Some good news for Australian KNG today. From the WSJ:
Tohoku Electric Power Co. 9506.TO -0.83% has committed to a 20-year deal to buy more liquefied natural gas from Australia, reinforcing the country’s position as the biggest LNG supplier to Japan at a time that the world’s largest user of the fuel is debating whether to resume nuclear-power production.
Chevron Corp. CVX -0.15% on Tuesday announced agreements for it and its partners in the Wheatstone LNG project in Western Australia to supply the Japanese utility with 900,000 metric tons of LNG annually. The U.S.-based energy company added that the deal means that 85% of its LNG equity in the venture is now committed to Asian customers on a long-term basis.
Confirmation of the deal, which follows a preliminary pact 16 months ago, comes as Chevron faces intense cost pressures in Australia and potential competition in the Asian market from LNG projects in North America and East Africa. Last December, Chevron revealed a 21% cost overrun to 52 billion Australian dollars ($48 billion) at its Gorgon LNG project in Australia.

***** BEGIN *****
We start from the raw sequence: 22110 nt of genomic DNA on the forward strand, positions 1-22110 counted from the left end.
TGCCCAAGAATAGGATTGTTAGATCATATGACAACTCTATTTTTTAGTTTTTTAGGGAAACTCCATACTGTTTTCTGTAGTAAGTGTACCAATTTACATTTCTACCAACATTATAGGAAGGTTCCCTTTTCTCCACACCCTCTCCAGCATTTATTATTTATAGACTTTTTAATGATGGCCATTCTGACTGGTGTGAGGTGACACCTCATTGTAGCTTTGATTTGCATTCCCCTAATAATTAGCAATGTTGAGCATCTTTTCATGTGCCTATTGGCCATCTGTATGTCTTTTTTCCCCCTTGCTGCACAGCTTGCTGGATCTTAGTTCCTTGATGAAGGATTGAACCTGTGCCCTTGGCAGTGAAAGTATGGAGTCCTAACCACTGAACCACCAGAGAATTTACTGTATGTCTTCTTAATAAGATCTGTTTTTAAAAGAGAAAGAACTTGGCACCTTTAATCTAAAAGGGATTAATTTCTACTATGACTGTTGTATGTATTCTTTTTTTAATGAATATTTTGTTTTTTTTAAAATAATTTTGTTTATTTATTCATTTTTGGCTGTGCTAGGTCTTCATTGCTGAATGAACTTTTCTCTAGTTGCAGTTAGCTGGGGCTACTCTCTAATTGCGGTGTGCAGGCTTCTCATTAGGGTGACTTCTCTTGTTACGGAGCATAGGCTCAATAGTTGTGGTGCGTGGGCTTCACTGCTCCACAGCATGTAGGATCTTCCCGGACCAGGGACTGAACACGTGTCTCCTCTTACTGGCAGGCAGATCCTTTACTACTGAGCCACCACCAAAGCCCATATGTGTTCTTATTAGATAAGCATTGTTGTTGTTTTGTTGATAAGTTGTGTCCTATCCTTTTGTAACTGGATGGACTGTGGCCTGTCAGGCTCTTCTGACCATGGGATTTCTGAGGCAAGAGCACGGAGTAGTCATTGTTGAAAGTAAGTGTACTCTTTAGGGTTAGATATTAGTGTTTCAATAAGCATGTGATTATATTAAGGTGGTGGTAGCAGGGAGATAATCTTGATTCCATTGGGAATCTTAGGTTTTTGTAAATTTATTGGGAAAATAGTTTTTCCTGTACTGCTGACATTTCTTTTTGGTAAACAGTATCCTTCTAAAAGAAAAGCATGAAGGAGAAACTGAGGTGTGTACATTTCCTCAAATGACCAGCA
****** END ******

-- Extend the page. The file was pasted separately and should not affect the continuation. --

Chevron has a 64.1% stake in the US$29 billion Wheatstone gas-export project, which is due to ship its first LNG in 2016. Minority partners include Apache Corp.APA +1.56% with 13% and Kuwait Foreign Petroleum Exploration Co. with 7%.
“These agreements [with Tohoku Electric], combined with our ongoing exploration success, demonstrate that our Wheatstone and Gorgon projects in Australia are well-placed to meet the growing demand for natural gas in the Asia-Pacific region,” said Chevron Australia Managing Director Roy Krzywosinski, in a news release.
Chevron didn’t provide any details of the pricing formula used in the supply contract with Tohoku Electric. A spokesman for Tohoku said the utility “got a competitive price as a result of negotiations.”
The failure to divulge the details rather suggests no oil-price link. One wonders if its Henry Hub linked. As I’ve said, the price pressure for Australian LNG is right now. But I’m only speculatin’!
He is also a former gold trader and economic commentator at The Sydney Morning Herald, The Age, the ABC and Business Spectator. He is the co-author of The Great Crash of 2008 with Ross Garnaut and was the editor of the second Garnaut Climate Change Review.